Archive for February, 2013

Through the eyes of sonar : Collections.

Collections usage

After Exception handling, Immutable objects, Complexity, Naming and comments, let’s see what sonar can teach you about Collections.

Use Arrays As List

Use asList instead of tight loops

 final SWTBotTreeItem[] errorItemsFromNode =...
 for (int j = 0; j < errorItemsFromNode.length; j++) {		
    errorItems.add(errorItemsFromNode[j]);
 }

Can be rewritten as :

 errorItems = Arrays.asList(errorItemsFromNode)

Note that the returned list is a non modifiable list. So if another part of the code tries to modify it will receive a UnsupportedOperationException

 java.util.List errorItems = new java.util.ArraysList(Arrays.asList(errorItemsFromNode));

Performance – Inefficient use of keySet iterator instead of entrySet iterator

The following code requires to do lookup (files.get(…)) and so evaluating hashCode on the key and while iterating on a Map and the doing a lookup the map implementation

 Map<String, Map<DateTime, File>> files = ...

  for (Iterator<String> iterator = files.keySet().iterator(); iterator.hasNext();) {
      final String serverName = iterator.next();			
      final Map<DateTime, File> serverStats = files.get(serverName);
      ...
  }			

You can prevent this, let’s use the entrySet() that will give you the key and associated value in a Map.Entry

Map<String, Map<DateTime, File>> files = ...
  for (Map.Entry<String, List<MailServerStats>> entry : files.entrySet()) {
      final String serverName = entry.getKey();			
      final Map<DateTime, File> serverStats = entry.getValue();
      ...
  }

Loose coupling

public class AST
   {
       private HashMap<String, Object> properties = new HashMap<String, Object>();
       
       public HashMap<String, Object> getProperties() { 
              return properties
       }
   }

Please use collection interfaces (Map, Set, List) instead of concrete implementation (HashMap, HashSet, ArrayList, LinkedList,…) :

 public class AST
   {
       private Map<String, Object> properties = new HashMap<String, Object>();
       
       public Map<String, Object> getProperties() { 
              return properties
       }
   }

This would allow you to easily switch implementation, in this case may be you want the map to be sorted.
You just need to change the new HashMap… by a new TreeMap.

Replace Vector With List

Consider replacing this Vector with the newer java.util.List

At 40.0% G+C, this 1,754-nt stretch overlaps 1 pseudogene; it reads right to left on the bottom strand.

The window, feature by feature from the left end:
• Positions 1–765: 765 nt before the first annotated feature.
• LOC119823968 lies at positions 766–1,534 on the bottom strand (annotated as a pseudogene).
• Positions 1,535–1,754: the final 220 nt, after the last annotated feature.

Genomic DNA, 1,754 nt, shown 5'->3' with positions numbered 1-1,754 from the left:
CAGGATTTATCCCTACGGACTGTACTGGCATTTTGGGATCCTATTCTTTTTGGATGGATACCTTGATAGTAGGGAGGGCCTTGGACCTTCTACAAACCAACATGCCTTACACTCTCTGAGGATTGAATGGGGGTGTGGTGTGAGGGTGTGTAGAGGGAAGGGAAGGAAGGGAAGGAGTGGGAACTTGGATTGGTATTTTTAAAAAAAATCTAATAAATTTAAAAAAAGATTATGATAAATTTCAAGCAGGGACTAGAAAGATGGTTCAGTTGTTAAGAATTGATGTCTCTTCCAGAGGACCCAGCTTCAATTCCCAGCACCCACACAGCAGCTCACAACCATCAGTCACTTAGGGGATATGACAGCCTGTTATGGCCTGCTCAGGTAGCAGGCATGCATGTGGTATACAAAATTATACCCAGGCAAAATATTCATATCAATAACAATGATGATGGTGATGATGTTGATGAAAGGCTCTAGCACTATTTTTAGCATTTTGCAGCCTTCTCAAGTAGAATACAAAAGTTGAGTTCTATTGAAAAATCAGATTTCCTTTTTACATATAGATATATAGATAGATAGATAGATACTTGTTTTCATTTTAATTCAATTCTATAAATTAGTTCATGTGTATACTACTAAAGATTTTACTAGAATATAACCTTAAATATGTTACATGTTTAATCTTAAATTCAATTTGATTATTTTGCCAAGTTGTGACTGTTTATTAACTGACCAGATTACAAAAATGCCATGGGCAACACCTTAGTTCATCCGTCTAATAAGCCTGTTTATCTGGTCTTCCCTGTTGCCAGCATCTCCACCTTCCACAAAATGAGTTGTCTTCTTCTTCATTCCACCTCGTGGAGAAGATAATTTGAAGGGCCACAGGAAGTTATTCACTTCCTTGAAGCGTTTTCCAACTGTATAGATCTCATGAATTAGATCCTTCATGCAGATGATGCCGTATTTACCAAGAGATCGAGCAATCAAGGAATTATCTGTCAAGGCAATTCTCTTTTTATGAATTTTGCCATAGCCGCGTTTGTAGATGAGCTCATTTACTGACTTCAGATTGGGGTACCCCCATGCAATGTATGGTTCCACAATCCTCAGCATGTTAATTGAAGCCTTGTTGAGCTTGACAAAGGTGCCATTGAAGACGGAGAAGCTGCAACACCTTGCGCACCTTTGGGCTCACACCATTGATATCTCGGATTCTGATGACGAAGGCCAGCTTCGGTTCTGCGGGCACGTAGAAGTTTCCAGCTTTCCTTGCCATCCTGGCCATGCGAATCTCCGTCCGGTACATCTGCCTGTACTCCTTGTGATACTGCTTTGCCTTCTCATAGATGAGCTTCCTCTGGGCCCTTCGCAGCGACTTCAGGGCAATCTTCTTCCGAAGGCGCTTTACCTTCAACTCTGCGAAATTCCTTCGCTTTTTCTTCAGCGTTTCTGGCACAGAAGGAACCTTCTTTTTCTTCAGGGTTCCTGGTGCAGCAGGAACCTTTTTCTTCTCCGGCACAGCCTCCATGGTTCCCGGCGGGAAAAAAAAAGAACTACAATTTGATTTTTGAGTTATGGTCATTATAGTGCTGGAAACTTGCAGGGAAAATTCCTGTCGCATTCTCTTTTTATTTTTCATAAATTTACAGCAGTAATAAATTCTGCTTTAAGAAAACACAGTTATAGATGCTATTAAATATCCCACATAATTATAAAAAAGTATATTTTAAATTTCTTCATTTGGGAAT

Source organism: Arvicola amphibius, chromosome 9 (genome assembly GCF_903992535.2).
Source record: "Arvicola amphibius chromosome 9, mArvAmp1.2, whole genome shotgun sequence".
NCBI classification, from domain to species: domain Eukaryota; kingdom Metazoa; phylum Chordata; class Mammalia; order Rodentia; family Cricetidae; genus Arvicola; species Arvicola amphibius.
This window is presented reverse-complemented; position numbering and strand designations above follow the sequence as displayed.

Vector synchronizes on each individual operation. That’s almost never what you want to do.
Note that Vector is synchronized… and ArrayList/LinkedList are not.
So if the synchronized nature is required in your code base
you should use Collections.synchronized

 List list = Collections.synchronizedList(new ArrayList());

Replace Hashtable With Map

Consider replacing this Hashtable with the newer java.util.Map
Hashtable synchronizes on each individual operation. That’s almost never what you want to do.

note that Hashtable is synchronized… and HashMap/TreeMap/… are not.
So if the synchronized nature is required in your code base
you should use Collections.synchronized

 Map list = Collections.synchronizedMap(new HashMap());

Class Cast Exception With To Array

This usage of the Collection.toArray() method will throw a ClassCastException.

  return (String[]) values.toArray();

the signature of the method : Object[] toArray()
the ‘java.lang.ClassCastException: [Ljava.lang.Object; incompatible with [Ljava.lang.String;’
but you have the other method T[] toArray(T[] a)

  return (String[]) values.toArray(new String[values.size()]);

Note that if you use generics you can drop the cast :

  List<String> values = new ArrayList<String>();
  values.add("1");
  values.add("2");
 return values.toArray(new String[values.size()]);

Correctness – Impossible downcast of toArray() result

Same explanation as previous rules.

	private static Map<String, String> linksreasonidtogroupid = new HashMap<String, String>();
	public void testSample() throws Exception {
		getReasonsid();
	}
	
	public static String[] getReasonsid() throws Exception {
		Collection<String> values = linksreasonidtogroupid.values();
		return (String[]) values.toArray();

	}

You endup with :

java.lang.ClassCastException: [Ljava.lang.Object;
	at CastTest.getReasonsid(CastTest.java:18)
	at CastTest.testSample(CastTest.java:11)

Correctness – Invocation of toString on an array

Suppose you want to logs the variables in the following program :

String[] vars = { "1", "2" };
System.out.println(vars.toString());

the output produced isn’t really helpfull

[Ljava.lang.String;@10b4199

instead use conditionnal logging and org.apache.commons.lang.ArrayUtils.toString (nullsafe and performant)

String[] vars = { "1", "2" };
if (LOG.isDebugEnabled()) {
    LOG.debug(ArrayUtils.toString(vars));
}
[1, 2]
Advertisements

4 Comments